American Legislative Exchange Council  [Printer-friendly version]
November 14, 2006


[Rachel's introduction: The chemical industry wants to continue
exposing children to toxic chemicals, specifically phthalates and
bisphenol-A, which are used in soft plastic toys like teething rings
for infants. Here is their reasoning.]


Pthalates are polycarboneate plastics are used in a wide array of
products. Phthalates give nail polish and perfume desired consistency
and longevity. They also give necessary flexibility to vinyl and soft
plastics, and have been used in baby bottles and reusable water
bottles for decades.

Environmental activists increasingly seek to ban or severely restrict
the use of phthalates, and especially the phthalate known as bisphenol
A, asserting that phthalate exposure poses risks to the development of
male reproductive organs. Phthalate legislation often targets
children's products specifically.

Scientific evidence refutes the assertion that phthalates pose a risk
of harm to children or anybody else. While laboratory rats fed
megadoses of the phthalate DBP have shown some reproductive
development problems, the U.S. Environmental Protection Agency reports
the doses correlate to a safe human intake of 300 micrograms per
kilogram of body weight per day. By comparison, the U.S. Centers for
Disease Control and Prevention report that the average daily human
exposure is less than 1 microgram per kilogram of body weight per day.

Biomonitoring of bisphenol A shows even less real-world human
exposure, with human exposure being 1 million times below the levels
where no adverse health effects were observed in laboratory animals.

Moreover, a September 2006 study showed that when phthalate DEHP was
fed to marmoset monkeys -- which are far more similar to humans than
laboratory rats -- there were absolutely no negative health effects,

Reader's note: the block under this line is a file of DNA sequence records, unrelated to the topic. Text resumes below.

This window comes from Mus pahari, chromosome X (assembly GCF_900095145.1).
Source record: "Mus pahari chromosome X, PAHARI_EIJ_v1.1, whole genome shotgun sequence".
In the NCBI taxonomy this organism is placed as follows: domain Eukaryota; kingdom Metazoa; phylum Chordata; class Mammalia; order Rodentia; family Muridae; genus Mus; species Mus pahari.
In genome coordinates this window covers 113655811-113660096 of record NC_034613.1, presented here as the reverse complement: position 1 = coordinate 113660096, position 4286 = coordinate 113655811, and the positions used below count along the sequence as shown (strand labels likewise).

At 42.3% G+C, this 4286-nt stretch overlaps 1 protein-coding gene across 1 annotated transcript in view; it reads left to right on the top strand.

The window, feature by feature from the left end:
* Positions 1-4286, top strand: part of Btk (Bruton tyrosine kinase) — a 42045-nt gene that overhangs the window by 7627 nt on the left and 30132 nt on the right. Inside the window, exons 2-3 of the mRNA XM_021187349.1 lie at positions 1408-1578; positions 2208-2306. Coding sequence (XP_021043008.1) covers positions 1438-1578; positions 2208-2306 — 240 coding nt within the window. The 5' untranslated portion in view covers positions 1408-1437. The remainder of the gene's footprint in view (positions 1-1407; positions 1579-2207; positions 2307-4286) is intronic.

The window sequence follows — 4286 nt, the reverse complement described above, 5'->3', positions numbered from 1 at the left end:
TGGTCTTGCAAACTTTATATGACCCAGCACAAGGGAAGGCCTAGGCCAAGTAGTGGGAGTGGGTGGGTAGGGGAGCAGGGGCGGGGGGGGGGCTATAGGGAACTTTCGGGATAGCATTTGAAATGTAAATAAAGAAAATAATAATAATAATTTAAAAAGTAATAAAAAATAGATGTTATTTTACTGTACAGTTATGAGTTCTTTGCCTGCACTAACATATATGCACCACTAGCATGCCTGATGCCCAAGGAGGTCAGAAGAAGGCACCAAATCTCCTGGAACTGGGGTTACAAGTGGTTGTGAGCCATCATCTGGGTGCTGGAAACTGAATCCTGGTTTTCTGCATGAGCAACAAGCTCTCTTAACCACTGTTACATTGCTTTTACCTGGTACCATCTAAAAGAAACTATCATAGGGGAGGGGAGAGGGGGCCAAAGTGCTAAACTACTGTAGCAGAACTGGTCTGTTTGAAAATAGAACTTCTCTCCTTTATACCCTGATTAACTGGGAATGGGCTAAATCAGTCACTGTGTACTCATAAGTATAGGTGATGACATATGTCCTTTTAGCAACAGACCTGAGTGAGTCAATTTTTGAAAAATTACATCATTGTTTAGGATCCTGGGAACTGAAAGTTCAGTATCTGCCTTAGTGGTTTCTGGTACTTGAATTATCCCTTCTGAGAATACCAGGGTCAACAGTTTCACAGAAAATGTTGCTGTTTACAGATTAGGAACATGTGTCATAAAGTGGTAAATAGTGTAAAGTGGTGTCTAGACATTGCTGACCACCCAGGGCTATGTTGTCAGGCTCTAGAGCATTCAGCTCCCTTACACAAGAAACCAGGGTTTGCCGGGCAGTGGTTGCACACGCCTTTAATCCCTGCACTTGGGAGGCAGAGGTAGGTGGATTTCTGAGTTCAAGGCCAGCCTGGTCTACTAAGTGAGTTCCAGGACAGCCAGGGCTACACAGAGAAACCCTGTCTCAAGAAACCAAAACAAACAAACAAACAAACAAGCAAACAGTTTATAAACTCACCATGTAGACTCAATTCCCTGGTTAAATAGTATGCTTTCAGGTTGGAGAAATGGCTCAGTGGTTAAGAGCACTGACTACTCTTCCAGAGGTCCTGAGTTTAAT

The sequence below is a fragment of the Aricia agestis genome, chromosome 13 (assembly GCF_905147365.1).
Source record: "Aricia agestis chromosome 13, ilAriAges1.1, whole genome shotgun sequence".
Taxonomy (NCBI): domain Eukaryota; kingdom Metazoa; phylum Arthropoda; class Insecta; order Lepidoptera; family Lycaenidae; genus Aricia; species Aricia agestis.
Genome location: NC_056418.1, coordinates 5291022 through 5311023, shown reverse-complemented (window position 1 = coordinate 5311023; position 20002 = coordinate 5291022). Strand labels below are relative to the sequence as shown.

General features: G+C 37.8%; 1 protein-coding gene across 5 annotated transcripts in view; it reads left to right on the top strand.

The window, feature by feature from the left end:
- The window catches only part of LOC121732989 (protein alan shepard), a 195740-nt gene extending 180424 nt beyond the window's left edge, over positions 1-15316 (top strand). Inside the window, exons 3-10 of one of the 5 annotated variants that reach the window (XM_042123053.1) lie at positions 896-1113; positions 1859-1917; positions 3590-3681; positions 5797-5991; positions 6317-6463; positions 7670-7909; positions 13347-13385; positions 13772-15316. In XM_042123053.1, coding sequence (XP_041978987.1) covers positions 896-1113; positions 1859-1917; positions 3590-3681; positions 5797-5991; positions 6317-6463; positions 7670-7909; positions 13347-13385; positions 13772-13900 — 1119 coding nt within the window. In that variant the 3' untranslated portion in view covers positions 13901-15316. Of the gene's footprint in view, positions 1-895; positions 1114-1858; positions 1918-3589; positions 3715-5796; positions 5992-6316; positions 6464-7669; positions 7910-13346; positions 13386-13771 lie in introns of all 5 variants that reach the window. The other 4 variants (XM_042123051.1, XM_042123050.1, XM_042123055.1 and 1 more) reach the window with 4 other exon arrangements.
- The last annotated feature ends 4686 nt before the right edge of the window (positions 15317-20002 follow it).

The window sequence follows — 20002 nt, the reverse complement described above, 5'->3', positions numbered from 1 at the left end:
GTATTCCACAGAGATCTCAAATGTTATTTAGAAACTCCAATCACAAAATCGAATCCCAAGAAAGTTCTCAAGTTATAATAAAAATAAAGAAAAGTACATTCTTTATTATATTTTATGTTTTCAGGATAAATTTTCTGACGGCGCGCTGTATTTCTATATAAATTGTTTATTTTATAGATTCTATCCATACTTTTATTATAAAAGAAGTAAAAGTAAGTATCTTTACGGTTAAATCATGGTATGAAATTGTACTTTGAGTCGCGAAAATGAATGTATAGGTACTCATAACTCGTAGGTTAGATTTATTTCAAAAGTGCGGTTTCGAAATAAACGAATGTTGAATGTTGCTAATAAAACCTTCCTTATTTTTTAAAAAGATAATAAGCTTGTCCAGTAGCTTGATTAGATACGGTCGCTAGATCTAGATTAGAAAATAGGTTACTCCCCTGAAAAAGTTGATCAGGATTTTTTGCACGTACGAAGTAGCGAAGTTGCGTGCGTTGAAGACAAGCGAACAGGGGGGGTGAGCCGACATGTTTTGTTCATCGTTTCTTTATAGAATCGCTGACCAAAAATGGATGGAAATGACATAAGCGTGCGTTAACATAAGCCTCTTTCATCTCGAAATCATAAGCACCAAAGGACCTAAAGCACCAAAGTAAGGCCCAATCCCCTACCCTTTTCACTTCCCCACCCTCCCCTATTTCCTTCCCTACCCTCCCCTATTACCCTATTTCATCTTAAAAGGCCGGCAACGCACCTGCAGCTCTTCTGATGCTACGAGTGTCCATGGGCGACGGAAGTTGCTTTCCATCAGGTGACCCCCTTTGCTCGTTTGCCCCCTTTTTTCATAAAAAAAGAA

even when fed to the marmosets in "astronomical" doses.

The very minimal risk of negative health effects associated with
phthalates is especially remote considering the lack of human
exposure. A 2005 test by the Dutch Food and Consumer Product Safety
Authority measured bisphenol A migration from baby bottles to human
subjects. The study found that none of the 22 new baby bottles tested
allowed any migration of bisphenol A. Only 3 of the 20 old bottles
allowed any bisphenol A migration, and such migration occurred at only
trace levels.

As a result of these and numerous other studies showing no adverse
human health effects associated with bisphenol A exposure, the U.S.
Food and Drug Administration has determined as recently as November
2005 that "based on all the evidence available at this time, FDA sees
no reason to change its long-held position that current uses with food
are safe."

Talking Points

* The U.S. Food and Drug Administration (FDA) monitors the
latest scientific research regarding phthalates such as bisphenol A.
FDA has rigorously analysed numerous contemporary studies and
concluded that there is no scientific justification for restrictions
on phthalates such as bisphenol A.

* Even the notoriously risk-averse European Union has echoed the
U.S. FDA determination that human exposure to phthalates poses no
health concerns. For example, the German Federal Institute for Risk
Assessment (known as the BfR) has determined that "The BfR does not
recognize any health risk for babies that are fed from baby bottles
made of polycarbonate."

* Phthalates have shown adverse health effects in laboratory
rats only when the rats have been given megadoses of phthalates that
correlate to unimaginable real-world human exposure. Moreover,
marmoset monkeys -- which are far more similar to humans than
laboratory rats -- showed absolutely no negative health effects even
when fed "astronomical" doses of phthalates.

Additional Sources:

"Are Polycarbonate Bottles Safe for Use? New Information on an Old
Scare Story," BisphenolA Website, May 5, 2006

"'Astronomical' Doses of DEHP Show No Adverse Effects on Reproductive
Organs of Juvenile Marmosets," Phthalate Information Center,
September 6, 2006

"Biomonitoring Studies Confirm Human Exposure to Bisphenol A is Very
Low -- Low Exposure Supports Low Risk to Human Health," BisphenolA
Website, May 4, 2005.

"EPA Raises Safety Profile for the Phthalate Used in Nail Polish In
Review Draft," Phthalate Information Center, September 12, 2006

"EU Risk Assessments," Phthalates Information Center